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Design Patterns: Elements of Reusable Object-Oriented Software (original 1994; edition 1994)

by Erich Gamma, Richard Helm, Ralph Johnson, John M. Vlissides

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2,671182,227 (4.14)2
Member:webaugur
Title:Design Patterns: Elements of Reusable Object-Oriented Software
Authors:Erich Gamma
Other authors:Richard Helm, Ralph Johnson, John M. Vlissides
Info:Addison-Wesley Professional (1994), Edition: 1, Hardcover, 416 pages
Collections:Home Library, Your library
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Tags:Programming Reference

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Design Patterns: Elements of Reusable Object-Oriented Software by Erich Gamma (Author) (1994)

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English (16)  Portuguese (1)  Dutch (1)  All (18)
Showing 1-5 of 16 (next | show all)
It held my interest, but I find it hard to incorporate what seem like very abstract lessons like these into my actual programming practice. I guess I just don't think in OO. ( )
  Kenoubi | Sep 6, 2014 |
If there were required reading mandated for any degree involving computer software development, this would be it.

Gamma, et al (AKA The Gang of Four) have given us a comprehensive guide to various software patterns, and it's the least we could do to follow them.

It discourages me to see and hear about professional industries making lousy software that can't communicate with other tools, even those made by the same vendor. It bothers me when there are tools out there that make use of a network connection, but apparently don't play nicely with people using other operating systems or even other interfaces. Why can't I play Scrabble on my iPhone with someone using Facebook's Scrabble app? Why can't I play a co-op game of LittleBigPlanet on my PSP with another user playing on a PS3?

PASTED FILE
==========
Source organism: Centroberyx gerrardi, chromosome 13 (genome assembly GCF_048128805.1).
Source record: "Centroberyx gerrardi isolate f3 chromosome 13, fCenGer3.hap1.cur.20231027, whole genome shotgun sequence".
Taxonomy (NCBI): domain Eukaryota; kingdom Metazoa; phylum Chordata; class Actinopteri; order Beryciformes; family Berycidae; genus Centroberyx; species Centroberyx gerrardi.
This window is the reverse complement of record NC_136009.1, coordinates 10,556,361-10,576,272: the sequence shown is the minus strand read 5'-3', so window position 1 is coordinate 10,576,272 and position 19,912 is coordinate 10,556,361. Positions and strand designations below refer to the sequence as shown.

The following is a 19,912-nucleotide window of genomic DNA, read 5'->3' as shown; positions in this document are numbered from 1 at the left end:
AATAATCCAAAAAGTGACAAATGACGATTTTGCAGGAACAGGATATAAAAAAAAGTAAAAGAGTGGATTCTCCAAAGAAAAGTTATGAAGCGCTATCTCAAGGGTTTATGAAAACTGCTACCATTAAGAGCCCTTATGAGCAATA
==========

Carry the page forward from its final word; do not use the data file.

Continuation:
Well, the short answer is that you should be able to do these things, using interfacing, one of the fundamental patterns in this book. Just as the user (usually) doesn't care what's going on behind the curtain with their software applications, as long as they get the right feedback when the click the right buttons, the client-side application shouldn't care about what's going on in the server-side, as long as it gets the right feedback from the server when it sends it the right data. When you hear things like this for the first time, it's kind of eye-opening, but at the same time, when you think about it for a minute, it really makes sense. It's like when you're playing a puzzler game, and you need a hint about how to solve a puzzle; once you see the solution, you smack your head. "That's makes so much sense!" you say, "Why didn't I think of that." Well, consider this book the solution guide to software design.

No, it's not a recipe book (like the O'Reilly Cookbook series), but it does provide examples of the patterns you should be using, and unless you describe your coding style as "anarchist," it should really help you.

If you're a software engineer and get your hands dirty by mucking with software, and you haven't yet read this book, then take off those coding gloves and give yourself about a week to absorb the amazing knowledge this book presents. If you want to go into software engineering, ensure that you have a firm grasp of a particular programming language, and then read this book, preferably before you start interviewing for a job. Then, in your interview, when asked a technical question, you can start off your answer by saying, "Well, The Gang of Four said in their book on design patterns..." And then, you're working in some software engineering field (results may vary).